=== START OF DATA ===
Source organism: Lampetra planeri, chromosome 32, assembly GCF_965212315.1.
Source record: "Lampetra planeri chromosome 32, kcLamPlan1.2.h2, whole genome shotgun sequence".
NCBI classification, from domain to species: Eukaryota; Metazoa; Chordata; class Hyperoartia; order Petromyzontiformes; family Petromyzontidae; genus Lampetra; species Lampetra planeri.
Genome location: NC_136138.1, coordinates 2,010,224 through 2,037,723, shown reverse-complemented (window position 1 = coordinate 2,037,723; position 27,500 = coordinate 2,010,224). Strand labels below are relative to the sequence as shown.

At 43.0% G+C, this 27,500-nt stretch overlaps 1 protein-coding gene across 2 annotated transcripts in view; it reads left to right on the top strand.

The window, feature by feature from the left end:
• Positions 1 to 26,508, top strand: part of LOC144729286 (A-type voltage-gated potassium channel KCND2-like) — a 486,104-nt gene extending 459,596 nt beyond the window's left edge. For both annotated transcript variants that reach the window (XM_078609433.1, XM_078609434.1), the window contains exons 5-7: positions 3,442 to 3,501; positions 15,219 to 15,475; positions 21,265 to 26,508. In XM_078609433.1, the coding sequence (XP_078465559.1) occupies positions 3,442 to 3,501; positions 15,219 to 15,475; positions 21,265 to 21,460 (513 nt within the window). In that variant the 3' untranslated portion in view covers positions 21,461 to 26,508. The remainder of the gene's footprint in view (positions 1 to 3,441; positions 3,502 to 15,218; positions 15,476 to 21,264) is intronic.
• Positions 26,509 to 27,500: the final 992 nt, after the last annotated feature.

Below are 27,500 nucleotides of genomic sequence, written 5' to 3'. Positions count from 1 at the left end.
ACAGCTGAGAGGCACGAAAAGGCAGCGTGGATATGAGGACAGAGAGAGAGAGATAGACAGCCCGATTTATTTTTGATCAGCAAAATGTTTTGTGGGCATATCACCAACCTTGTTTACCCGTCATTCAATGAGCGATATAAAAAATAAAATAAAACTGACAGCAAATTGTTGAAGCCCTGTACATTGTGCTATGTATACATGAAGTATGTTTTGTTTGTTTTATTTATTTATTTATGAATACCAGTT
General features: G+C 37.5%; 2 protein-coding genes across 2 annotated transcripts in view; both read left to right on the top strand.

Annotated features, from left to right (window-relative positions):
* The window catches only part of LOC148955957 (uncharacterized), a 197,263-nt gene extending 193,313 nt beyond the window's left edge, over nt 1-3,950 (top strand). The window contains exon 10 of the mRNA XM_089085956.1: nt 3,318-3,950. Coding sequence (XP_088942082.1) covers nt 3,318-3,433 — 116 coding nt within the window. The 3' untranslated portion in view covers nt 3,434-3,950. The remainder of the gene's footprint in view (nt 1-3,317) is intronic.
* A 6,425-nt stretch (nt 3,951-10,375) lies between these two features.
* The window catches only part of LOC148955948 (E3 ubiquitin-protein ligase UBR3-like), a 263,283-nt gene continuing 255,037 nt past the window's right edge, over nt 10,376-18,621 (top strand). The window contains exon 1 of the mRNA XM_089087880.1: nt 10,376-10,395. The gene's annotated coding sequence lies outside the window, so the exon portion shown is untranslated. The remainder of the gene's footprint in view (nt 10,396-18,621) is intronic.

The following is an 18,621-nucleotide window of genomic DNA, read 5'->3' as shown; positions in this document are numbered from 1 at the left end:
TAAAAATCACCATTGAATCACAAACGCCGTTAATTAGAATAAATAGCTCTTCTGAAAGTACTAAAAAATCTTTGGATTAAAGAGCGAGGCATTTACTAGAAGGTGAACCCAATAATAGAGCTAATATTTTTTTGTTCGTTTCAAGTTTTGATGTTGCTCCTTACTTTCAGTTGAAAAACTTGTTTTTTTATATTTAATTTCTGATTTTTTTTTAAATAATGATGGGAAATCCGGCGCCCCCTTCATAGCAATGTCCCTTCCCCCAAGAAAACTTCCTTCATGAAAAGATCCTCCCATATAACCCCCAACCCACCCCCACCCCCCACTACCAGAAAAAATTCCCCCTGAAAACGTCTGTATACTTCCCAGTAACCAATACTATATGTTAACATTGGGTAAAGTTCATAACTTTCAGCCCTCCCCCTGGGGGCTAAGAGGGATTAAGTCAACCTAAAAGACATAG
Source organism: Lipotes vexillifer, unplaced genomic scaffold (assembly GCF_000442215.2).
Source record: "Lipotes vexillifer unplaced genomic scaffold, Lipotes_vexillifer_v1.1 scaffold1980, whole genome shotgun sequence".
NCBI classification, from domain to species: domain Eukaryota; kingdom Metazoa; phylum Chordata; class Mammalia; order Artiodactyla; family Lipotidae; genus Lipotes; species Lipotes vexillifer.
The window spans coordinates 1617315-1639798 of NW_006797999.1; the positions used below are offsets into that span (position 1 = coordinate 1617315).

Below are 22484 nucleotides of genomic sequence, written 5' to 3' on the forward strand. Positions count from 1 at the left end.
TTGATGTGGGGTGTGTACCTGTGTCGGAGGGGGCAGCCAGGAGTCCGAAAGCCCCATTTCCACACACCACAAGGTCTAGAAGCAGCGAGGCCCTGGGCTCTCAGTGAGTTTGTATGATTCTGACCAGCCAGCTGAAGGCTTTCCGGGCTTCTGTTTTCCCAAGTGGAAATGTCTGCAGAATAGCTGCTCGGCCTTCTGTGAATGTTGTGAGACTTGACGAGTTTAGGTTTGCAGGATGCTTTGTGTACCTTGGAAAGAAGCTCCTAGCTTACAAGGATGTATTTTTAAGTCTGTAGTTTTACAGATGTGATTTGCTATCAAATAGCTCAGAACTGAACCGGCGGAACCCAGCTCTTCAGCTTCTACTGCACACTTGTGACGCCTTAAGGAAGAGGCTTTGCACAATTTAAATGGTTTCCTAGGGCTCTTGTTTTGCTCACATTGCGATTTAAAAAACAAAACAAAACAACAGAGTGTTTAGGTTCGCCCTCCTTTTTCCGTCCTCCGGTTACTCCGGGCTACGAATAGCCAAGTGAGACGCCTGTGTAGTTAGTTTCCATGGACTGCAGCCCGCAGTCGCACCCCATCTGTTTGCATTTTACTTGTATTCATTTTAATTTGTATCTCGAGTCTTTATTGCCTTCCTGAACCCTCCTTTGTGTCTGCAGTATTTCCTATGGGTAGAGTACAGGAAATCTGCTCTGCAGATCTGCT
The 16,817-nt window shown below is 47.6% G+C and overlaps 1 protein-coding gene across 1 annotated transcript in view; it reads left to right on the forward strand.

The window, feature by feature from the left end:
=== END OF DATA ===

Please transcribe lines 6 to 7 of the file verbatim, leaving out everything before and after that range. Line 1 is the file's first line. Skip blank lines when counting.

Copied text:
The window, feature by feature from the left end:
• Positions 1 to 26,508, top strand: part of LOC144729286 (A-type voltage-gated potassium channel KCND2-like) — a 486,104-nt gene extending 459,596 nt beyond the window's left edge. For both annotated transcript variants that reach the window (XM_078609433.1, XM_078609434.1), the window contains exons 5-7: positions 3,442 to 3,501; positions 15,219 to 15,475; positions 21,265 to 26,508. In XM_078609433.1, the coding sequence (XP_078465559.1) occupies positions 3,442 to 3,501; positions 15,219 to 15,475; positions 21,265 to 21,460 (513 nt within the window). In that variant the 3' untranslated portion in view covers positions 21,461 to 26,508. The remainder of the gene's footprint in view (positions 1 to 3,441; positions 3,502 to 15,218; positions 15,476 to 21,264) is intronic.